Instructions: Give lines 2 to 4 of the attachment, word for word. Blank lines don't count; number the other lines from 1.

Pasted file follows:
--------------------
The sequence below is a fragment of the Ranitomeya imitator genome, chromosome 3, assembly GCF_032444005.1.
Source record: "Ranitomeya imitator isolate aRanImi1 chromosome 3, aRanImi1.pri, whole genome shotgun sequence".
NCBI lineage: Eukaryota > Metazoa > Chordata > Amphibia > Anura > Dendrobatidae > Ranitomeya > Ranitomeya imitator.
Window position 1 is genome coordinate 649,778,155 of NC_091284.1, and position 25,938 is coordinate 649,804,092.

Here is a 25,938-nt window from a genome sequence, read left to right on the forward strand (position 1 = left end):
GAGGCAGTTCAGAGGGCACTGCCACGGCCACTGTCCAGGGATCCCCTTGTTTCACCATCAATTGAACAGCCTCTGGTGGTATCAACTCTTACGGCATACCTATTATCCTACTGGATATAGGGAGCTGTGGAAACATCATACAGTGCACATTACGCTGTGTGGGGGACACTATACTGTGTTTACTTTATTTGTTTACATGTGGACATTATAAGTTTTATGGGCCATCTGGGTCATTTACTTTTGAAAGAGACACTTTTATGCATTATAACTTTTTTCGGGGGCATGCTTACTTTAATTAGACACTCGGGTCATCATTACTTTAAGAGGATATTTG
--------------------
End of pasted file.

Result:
Source record: "Ranitomeya imitator isolate aRanImi1 chromosome 3, aRanImi1.pri, whole genome shotgun sequence".
NCBI lineage: Eukaryota > Metazoa > Chordata > Amphibia > Anura > Dendrobatidae > Ranitomeya > Ranitomeya imitator.
Window position 1 is genome coordinate 649,778,155 of NC_091284.1, and position 25,938 is coordinate 649,804,092.